Geoengineering is the use of technology to alter Earth's climate. It may have become the topic of daily small talk, but the weather and its changing states has a big impact on individuals, localized areas and our planet as a whole.
In some countries, the prolonged lack of rain creates harsh, dry conditions, while others are constantly threatened by surges of floodwater.
Why do some scientists support geoengineering?
As modern technology advances and our understanding of meteorological processes grows, scientists are discovering new ways to control the weather. Instead of succumbing to nature's schedule, projects are in place to make the skies rain, remove carbon dioxide from the atmosphere and prevent extreme weather events such as hurricanes and flooding.
The reasons for weather manipulation can vary from the convenient to the essential. Geoengineering is the term used to describe the manipulation of weather to combat the effects of global warming. These methods are generally split into two categories– carbon dioxide removal and solar geoengineering.
Controlling the weather from space(opens in new tab)
Geoengineering projects are all created to change Earth's climate. While many are intended for use on ocean surfaces and in Earth's atmosphere, not all of these projects are designed to function on our planet.
Space geoengineering involves taking a large step back from Earth, in an attempt to make more significant alterations. Entering into space means being closer to the sun, and so much of the geoengineering technology envisaged for Earth's orbit involves manipulating the sunlight that illuminates our planet.
Can we block the sun?
The first idea for this form of space-based technology came from engineer James Early in 1989. His concept involved building a giant glass sheet of 2,000 kilometres in width, according to the British Interplanetary Society (opens in new tab).
When orbiting Earth, this glass structure would serve as a barrier between the sun and Earth, reflecting sunlight back into space and reducing the radiation that entered Earth's atmosphere. This substantially sized, solid structure would be incredibly expensive to fly to space and would likely need to be assembled in space. In space assembly technology is something that is currently being experimented with, according to the Chinese Journal of Aeronautics (opens in new tab).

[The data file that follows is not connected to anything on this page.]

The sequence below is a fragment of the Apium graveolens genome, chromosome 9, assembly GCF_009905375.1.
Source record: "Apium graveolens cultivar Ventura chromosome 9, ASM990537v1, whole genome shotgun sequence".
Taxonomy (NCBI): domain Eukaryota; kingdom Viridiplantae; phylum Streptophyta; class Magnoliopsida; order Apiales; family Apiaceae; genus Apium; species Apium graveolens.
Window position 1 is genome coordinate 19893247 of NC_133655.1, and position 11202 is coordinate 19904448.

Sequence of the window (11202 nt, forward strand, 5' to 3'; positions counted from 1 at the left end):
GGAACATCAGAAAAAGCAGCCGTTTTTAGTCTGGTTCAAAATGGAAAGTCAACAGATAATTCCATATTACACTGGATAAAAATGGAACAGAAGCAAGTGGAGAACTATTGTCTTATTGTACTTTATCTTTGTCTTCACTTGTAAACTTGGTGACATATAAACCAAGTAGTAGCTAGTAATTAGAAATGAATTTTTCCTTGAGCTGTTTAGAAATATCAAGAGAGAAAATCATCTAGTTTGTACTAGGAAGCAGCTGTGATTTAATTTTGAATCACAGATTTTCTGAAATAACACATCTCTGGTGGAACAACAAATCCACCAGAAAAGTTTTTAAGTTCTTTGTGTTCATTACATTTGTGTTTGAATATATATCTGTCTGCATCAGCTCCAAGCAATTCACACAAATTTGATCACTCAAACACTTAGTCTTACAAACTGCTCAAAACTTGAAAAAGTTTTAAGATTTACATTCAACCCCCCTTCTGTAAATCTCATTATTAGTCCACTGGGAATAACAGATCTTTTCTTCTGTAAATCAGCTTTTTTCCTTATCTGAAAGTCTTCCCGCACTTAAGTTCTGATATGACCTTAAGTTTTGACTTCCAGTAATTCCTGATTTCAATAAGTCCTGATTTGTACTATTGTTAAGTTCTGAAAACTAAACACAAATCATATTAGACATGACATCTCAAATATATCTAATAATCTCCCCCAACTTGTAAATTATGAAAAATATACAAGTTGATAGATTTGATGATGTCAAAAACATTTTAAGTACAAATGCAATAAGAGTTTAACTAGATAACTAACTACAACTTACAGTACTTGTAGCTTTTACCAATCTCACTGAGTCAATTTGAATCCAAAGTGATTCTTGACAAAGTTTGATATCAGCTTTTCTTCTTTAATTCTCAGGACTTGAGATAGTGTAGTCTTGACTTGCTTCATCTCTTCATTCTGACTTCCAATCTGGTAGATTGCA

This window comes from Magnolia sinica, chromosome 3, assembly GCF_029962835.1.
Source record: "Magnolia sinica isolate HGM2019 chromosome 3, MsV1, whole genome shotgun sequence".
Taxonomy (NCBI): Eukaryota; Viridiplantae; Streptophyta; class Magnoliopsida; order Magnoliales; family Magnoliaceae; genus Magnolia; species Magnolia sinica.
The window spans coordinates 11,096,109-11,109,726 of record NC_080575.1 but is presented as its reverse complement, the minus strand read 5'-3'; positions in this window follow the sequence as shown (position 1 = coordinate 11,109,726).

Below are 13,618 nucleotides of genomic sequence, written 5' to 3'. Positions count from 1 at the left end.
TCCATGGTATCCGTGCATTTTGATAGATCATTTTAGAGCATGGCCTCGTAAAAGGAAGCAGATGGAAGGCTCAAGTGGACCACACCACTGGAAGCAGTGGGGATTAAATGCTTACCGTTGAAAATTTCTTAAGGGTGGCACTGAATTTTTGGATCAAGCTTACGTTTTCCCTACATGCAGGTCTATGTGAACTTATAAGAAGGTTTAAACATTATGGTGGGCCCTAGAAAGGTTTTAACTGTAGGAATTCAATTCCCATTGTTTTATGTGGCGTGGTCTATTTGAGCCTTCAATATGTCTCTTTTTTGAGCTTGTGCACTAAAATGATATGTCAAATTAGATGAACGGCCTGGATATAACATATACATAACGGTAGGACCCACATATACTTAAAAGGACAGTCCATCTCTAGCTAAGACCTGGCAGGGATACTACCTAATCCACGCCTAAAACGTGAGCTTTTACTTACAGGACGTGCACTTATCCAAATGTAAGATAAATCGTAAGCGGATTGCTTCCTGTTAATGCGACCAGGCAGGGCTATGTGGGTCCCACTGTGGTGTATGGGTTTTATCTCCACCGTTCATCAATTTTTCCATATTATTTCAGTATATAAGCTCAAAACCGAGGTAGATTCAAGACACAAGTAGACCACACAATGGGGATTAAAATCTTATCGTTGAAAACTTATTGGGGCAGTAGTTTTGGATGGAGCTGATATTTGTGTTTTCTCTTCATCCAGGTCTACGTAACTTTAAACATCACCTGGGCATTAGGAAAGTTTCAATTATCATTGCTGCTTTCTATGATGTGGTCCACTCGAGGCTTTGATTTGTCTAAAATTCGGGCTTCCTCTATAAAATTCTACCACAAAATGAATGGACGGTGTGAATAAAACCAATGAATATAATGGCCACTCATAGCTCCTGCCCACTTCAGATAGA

As we have no long-term human presence on another planetary body, some of today’s scientists have envisaged a more manageable array of smaller mirror satellites and areas of dense asteroid dust to serve as a solar barrier.
You can read more about solar geoengineering with this explainer article from Carbon Brief (opens in new tab). Explore Geoengineering even further with this educational material from Harvard University (opens in new tab). For more information about geoengineering in space, NASA has answered 5 common questions about hacking the planet (opens in new tab).
- Oxford Geoengineering Programme, "What is Geoengineering" http://www.geoengineering.ox.ac.uk (opens in new tab)
- McInnes, Colin R. "Space-based geoengineering: challenges and requirements (opens in new tab)." Proceedings of the Institution of Mechanical Engineers, Part C: Journal of Mechanical Engineering Science 224.3 (2010): 571-580.
- Baum, Chad M., Sean Low, and Benjamin K. Sovacool. "Between the sun and us: Expert perceptions on the innovation, policy, and deep uncertainties of space-based solar geoengineering (opens in new tab)." Renewable and Sustainable Energy Reviews 158 (2022): 112179.